For quite a few years, fast fashion brand H&M has been collecting discarded garments in its stores worldwide. However, questions arose as to what H&M was doing with all these garments (29,005 tons in 2019 alone) as it was not possible to turn all of them into new clothes. Mixed materials, like cotton and polyester blends, which is what many fast fashion garments are made of, posed a challenge. Since then, technology has improved, with H&M using its in-store recycling machine Looop and its Green Machine that separates cotton and polyester blends through a hydrothermal process to become more circular.
“Mixed fabrics are harder to separate by fibre, and consequently, harder to recycle back into new garments. … The challenge we tasked ourselves with was to find technology that could separate recycled garments at fibre level, including blended fabrics; a solution that would allow us to use even the trickiest of recycled textiles to their fullest – down to the very last thread,” recalls H&M the journey in a statement on Thursday.
The Group’s goal is to use only recycled or sustainably sourced materials by 2030 in its collections. Its strategy to achieve this goal rests on three pillars: Apart from Looop and the Green Machine, its collaboration with Swedish textile recycling firm Re:newcell, which uses a new technique to recycle used cotton, viscose and other cellulosic fibers into a sustainable dissolving pulp, resulting in the newly patented Circulose material.
H&M started its in-store recycling machine Looop in its Drottninggatan flagship store in Stockholm on 12th October 2020 (see below). In eight steps, the machine transforms old garments into new ones, from washing them to knitting the new yarn into new clothes, all without water or chemicals. “The system recaptures valuable raw materials in recycled clothing and regenerates them back into fibres that are spun into new yarn and knitted into new clothes,” explains H&M the process that takes about five hours.
“It is important to let our customers be part of our journey and to show them the value of textiles and at the same time, inspire them to prolong the lifetime of their garments. Looop is a good way to visualize that and a great forum to pay attention to H&M Group’s other recycling and repair initiatives. Looop is not the whole solution but an important part of our journey to become a circular business,“ adds Felicia Reuterswaerd, sustainability manager at H&M Sweden.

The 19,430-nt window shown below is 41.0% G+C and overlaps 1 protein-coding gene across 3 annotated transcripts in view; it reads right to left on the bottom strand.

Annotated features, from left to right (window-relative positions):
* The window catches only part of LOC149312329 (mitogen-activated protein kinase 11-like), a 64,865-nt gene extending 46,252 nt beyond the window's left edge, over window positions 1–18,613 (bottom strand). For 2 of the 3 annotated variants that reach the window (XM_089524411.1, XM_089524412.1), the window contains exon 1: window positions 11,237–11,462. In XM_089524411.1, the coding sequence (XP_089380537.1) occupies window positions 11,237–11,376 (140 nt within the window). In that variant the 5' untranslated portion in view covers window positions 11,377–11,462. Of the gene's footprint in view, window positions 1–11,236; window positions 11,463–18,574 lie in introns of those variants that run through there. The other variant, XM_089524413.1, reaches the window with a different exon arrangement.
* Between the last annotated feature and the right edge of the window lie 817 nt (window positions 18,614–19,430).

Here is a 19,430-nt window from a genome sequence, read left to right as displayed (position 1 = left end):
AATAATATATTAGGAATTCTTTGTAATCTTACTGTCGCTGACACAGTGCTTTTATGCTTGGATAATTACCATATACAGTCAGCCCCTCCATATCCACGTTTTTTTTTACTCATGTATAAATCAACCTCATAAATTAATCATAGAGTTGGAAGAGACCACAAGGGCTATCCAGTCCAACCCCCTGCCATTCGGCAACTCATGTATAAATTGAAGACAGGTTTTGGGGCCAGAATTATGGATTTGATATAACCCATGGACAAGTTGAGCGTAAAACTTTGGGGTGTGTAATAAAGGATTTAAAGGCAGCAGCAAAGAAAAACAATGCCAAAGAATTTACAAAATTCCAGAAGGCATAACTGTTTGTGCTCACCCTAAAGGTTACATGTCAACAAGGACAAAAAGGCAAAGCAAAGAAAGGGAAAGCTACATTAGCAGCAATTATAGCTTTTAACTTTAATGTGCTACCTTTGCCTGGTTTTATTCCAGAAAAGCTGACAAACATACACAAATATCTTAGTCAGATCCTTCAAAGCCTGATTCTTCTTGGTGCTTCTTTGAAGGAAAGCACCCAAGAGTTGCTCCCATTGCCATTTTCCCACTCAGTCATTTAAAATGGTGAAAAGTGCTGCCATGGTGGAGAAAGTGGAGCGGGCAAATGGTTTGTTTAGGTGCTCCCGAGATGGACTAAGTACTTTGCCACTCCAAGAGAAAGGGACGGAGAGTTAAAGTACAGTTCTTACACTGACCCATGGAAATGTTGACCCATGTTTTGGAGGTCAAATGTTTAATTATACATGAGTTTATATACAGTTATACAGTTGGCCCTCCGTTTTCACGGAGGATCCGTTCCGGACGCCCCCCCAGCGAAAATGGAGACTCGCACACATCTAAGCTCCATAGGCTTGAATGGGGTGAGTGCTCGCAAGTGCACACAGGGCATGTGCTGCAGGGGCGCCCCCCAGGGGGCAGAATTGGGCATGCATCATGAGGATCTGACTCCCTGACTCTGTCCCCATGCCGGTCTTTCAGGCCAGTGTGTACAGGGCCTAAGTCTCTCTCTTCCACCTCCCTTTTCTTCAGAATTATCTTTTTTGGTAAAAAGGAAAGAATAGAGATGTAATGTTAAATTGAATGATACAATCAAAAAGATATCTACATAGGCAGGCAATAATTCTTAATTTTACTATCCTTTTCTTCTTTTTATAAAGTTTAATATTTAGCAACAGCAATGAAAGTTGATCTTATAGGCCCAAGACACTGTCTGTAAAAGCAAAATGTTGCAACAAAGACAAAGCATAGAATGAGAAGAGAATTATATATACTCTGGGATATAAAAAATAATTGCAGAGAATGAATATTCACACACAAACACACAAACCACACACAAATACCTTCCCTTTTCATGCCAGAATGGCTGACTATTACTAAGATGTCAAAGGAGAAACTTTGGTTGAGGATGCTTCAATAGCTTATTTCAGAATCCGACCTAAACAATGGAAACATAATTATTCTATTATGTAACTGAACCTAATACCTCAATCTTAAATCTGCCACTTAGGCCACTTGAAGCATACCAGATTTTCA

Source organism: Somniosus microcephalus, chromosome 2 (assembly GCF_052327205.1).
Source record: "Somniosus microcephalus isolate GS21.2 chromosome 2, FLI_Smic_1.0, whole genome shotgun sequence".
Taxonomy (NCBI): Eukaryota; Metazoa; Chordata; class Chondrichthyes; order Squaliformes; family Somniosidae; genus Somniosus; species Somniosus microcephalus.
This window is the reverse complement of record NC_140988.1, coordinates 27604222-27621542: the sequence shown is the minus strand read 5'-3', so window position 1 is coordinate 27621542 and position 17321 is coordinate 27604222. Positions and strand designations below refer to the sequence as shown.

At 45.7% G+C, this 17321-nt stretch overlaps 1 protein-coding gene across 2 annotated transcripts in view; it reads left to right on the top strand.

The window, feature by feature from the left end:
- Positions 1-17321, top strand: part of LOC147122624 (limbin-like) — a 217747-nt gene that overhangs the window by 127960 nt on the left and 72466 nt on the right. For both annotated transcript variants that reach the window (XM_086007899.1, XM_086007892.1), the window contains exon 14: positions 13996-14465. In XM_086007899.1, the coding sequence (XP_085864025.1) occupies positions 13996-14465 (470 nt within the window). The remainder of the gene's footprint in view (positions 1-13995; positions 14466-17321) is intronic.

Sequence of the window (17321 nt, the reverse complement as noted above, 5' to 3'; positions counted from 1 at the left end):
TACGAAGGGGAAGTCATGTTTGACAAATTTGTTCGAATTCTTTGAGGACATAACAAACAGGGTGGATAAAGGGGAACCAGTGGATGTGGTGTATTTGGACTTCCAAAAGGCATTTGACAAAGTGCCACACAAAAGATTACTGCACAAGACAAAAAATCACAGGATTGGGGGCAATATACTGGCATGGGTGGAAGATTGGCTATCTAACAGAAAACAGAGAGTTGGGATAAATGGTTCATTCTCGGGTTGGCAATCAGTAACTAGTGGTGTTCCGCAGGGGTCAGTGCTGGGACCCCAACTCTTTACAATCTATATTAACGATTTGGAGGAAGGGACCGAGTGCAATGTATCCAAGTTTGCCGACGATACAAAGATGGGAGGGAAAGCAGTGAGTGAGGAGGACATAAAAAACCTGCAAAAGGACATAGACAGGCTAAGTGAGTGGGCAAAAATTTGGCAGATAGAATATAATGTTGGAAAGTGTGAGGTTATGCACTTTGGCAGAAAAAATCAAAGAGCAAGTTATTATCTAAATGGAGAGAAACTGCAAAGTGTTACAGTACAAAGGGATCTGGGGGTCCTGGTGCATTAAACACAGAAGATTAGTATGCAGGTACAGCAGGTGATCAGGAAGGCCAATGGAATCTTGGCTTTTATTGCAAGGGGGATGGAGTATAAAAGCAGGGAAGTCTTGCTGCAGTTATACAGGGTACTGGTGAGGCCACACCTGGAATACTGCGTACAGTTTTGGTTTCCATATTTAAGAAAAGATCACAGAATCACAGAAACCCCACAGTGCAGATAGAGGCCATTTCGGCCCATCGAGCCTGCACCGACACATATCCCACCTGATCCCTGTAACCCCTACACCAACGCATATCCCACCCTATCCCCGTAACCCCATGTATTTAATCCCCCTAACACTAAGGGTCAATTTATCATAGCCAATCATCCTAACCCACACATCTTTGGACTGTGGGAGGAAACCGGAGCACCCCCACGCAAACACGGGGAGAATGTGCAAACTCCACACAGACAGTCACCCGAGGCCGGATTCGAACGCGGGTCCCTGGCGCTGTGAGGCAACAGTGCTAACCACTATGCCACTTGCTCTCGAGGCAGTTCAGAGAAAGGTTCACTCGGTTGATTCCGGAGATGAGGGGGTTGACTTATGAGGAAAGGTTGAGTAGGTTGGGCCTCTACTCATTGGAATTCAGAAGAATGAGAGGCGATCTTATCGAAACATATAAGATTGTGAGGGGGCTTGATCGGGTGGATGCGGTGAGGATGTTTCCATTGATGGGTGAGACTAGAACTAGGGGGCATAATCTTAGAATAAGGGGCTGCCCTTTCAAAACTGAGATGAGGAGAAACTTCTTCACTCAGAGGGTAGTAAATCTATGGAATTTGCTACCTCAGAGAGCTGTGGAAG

Though this all sounds good, the process is slow and how many of these machines would it take to really make a difference? Right now, it just seems like a gimmick for H&M customers who want to dump their old clothes and clear their conscience before buying more of the same.
In addition, Looop does not run on old clothes alone. Already by the third step (after washing and shredding the old fabric), new material is added to “strengthen the material”. Currently, H&M does not specify the exact proportion of old and new, only that the company is working on making this part “as small as possible”.
The Green Machine
Through a hydrothermal process, the recycling machine separates cotton and polyester blends from one another in a closed cycle, without quality loss and at industrial scale. It uses heat, water and less than five percent biodegradable chemicals to recycle large quantities of clothing. “The Green Machine is a real game-changer for upcycling blend fabrics in the brand’s production,” says H&M. Monki offered the first garments made using this new technology, a grey hoodie and matching sweatpants, at the end of last year.
“In order to close the loop, we need to be able to upcycle the recycled clothes at scale. That’s nothing new, but the ability to do this requires a technical revolution. The fact that we can use this machine in our production means that we can break the scale barrier and solve one of the issues that we must overcome to learn more about circularity,“ adds Jenny Fagerlin, Monki’s sustainability and transformation director.
In summary, the H&M Group wants to use only recycled or sustainably sourced materials by 2030 in its brands’ collections and become fully circular and climate positive by 2040 - that is almost 20 years by now. Until then, it will matter how 3 billion garments annually are produced and when that number will be cut down - if ever.